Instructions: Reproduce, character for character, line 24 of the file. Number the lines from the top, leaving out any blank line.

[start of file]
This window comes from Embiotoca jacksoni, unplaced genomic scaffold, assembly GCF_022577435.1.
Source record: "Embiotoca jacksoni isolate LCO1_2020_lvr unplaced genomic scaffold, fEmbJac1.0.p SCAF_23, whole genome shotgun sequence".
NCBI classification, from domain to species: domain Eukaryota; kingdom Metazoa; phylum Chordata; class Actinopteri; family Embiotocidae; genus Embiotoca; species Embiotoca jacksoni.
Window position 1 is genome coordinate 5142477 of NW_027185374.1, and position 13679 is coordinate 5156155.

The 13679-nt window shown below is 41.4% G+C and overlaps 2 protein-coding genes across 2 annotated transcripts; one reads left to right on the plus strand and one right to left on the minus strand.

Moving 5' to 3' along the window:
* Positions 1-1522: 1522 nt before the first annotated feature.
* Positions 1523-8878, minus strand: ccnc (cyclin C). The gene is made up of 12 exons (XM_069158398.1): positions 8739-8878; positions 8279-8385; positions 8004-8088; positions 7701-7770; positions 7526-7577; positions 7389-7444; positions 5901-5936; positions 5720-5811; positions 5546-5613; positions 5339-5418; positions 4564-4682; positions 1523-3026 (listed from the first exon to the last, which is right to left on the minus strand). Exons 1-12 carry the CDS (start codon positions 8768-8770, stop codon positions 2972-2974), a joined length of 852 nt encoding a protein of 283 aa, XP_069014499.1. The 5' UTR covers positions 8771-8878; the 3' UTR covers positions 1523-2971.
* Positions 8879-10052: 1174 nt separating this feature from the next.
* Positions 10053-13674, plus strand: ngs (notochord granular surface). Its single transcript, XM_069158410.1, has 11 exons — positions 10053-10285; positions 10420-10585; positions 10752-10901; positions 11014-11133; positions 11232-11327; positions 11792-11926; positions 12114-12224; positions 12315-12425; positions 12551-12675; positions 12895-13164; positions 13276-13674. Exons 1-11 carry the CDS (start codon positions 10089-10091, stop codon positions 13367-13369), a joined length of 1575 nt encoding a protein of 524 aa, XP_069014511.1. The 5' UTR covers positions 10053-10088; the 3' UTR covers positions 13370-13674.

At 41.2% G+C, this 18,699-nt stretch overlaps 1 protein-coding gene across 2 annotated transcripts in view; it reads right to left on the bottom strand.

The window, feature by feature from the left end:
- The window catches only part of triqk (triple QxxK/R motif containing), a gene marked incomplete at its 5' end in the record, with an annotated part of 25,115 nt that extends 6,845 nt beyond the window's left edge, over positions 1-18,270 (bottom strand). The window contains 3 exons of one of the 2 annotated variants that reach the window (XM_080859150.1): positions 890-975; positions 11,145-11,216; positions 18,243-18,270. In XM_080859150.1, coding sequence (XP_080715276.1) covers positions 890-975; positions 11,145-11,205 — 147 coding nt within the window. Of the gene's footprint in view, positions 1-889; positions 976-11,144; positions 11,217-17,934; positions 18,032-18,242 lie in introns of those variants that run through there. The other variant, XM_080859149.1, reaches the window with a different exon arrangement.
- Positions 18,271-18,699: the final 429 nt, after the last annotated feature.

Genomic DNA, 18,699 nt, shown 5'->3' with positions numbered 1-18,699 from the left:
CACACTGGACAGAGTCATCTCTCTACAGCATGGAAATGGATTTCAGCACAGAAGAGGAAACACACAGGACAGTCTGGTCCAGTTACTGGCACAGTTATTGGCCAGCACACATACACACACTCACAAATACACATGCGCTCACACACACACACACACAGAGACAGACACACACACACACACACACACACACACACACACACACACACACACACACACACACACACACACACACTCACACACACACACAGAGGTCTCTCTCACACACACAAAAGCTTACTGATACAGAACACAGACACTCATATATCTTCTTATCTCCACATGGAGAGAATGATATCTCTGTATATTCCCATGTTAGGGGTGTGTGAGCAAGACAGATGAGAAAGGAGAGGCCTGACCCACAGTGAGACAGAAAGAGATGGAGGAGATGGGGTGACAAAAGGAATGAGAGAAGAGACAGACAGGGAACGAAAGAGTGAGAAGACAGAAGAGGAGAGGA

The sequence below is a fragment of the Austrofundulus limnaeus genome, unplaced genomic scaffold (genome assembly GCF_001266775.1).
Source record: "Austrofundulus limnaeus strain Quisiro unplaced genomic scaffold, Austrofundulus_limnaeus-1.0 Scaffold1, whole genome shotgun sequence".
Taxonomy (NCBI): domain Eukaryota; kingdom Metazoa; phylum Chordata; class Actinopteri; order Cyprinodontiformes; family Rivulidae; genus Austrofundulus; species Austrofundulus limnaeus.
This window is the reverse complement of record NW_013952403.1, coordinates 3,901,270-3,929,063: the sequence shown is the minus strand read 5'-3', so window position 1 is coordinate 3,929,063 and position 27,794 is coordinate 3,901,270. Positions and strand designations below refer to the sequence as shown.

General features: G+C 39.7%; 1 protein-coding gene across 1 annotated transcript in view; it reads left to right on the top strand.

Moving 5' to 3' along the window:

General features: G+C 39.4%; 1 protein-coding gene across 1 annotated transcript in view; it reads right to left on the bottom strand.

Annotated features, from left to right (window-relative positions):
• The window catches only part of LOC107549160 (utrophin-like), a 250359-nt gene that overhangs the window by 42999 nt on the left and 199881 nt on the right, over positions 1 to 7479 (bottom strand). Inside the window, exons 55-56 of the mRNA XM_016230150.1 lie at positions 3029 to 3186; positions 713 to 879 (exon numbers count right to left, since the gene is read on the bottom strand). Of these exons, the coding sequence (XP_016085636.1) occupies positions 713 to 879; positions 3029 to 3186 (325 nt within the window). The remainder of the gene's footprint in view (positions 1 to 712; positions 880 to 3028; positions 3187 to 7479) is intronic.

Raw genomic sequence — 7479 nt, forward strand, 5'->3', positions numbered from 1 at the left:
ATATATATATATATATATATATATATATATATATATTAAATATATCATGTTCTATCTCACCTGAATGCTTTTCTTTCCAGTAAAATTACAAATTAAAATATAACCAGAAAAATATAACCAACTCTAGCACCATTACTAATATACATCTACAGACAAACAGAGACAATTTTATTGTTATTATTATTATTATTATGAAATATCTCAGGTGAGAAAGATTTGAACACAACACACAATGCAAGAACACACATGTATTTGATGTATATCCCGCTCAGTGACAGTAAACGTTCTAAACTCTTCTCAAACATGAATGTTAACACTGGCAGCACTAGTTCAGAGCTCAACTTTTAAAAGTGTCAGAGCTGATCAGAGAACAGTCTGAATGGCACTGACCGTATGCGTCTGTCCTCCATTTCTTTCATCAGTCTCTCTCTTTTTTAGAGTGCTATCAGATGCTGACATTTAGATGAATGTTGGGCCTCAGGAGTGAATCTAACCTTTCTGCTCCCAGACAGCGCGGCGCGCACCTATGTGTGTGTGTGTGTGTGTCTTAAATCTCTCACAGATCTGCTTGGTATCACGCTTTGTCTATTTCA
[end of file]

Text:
Annotated features, from left to right (window-relative positions):